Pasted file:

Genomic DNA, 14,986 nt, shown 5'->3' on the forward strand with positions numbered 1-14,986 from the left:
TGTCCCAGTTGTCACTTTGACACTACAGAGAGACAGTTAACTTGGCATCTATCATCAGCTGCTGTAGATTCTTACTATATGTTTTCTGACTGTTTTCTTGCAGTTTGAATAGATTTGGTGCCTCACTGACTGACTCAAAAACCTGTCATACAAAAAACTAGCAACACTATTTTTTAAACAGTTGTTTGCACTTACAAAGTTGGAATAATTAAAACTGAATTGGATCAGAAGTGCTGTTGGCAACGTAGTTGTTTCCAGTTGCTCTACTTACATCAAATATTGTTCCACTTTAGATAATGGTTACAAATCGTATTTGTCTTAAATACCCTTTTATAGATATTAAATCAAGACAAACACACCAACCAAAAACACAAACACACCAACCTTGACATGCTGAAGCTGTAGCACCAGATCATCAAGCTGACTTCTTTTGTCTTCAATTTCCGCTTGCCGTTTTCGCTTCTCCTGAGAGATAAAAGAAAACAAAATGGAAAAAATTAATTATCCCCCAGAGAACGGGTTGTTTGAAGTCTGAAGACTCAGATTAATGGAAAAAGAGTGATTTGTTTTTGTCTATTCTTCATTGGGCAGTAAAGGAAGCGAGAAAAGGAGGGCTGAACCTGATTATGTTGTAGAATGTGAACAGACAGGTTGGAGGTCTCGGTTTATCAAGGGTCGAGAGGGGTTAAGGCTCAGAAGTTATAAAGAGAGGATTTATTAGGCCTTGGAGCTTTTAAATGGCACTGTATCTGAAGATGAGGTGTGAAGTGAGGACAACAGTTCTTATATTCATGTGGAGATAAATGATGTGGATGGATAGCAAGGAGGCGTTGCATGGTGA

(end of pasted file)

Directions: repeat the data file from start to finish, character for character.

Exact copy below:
Genomic DNA, 14,986 nt, shown 5'->3' on the forward strand with positions numbered 1-14,986 from the left:
TGTCCCAGTTGTCACTTTGACACTACAGAGAGACAGTTAACTTGGCATCTATCATCAGCTGCTGTAGATTCTTACTATATGTTTTCTGACTGTTTTCTTGCAGTTTGAATAGATTTGGTGCCTCACTGACTGACTCAAAAACCTGTCATACAAAAAACTAGCAACACTATTTTTTAAACAGTTGTTTGCACTTACAAAGTTGGAATAATTAAAACTGAATTGGATCAGAAGTGCTGTTGGCAACGTAGTTGTTTCCAGTTGCTCTACTTACATCAAATATTGTTCCACTTTAGATAATGGTTACAAATCGTATTTGTCTTAAATACCCTTTTATAGATATTAAATCAAGACAAACACACCAACCAAAAACACAAACACACCAACCTTGACATGCTGAAGCTGTAGCACCAGATCATCAAGCTGACTTCTTTTGTCTTCAATTTCCGCTTGCCGTTTTCGCTTCTCCTGAGAGATAAAAGAAAACAAAATGGAAAAAATTAATTATCCCCCAGAGAACGGGTTGTTTGAAGTCTGAAGACTCAGATTAATGGAAAAAGAGTGATTTGTTTTTGTCTATTCTTCATTGGGCAGTAAAGGAAGCGAGAAAAGGAGGGCTGAACCTGATTATGTTGTAGAATGTGAACAGACAGGTTGGAGGTCTCGGTTTATCAAGGGTCGAGAGGGGTTAAGGCTCAGAAGTTATAAAGAGAGGATTTATTAGGCCTTGGAGCTTTTAAATGGCACTGTATCTGAAGATGAGGTGTGAAGTGAGGACAACAGTTCTTATATTCATGTGGAGATAAATGATGTGGATGGATAGCAAGGAGGCGTTGCATGGTGA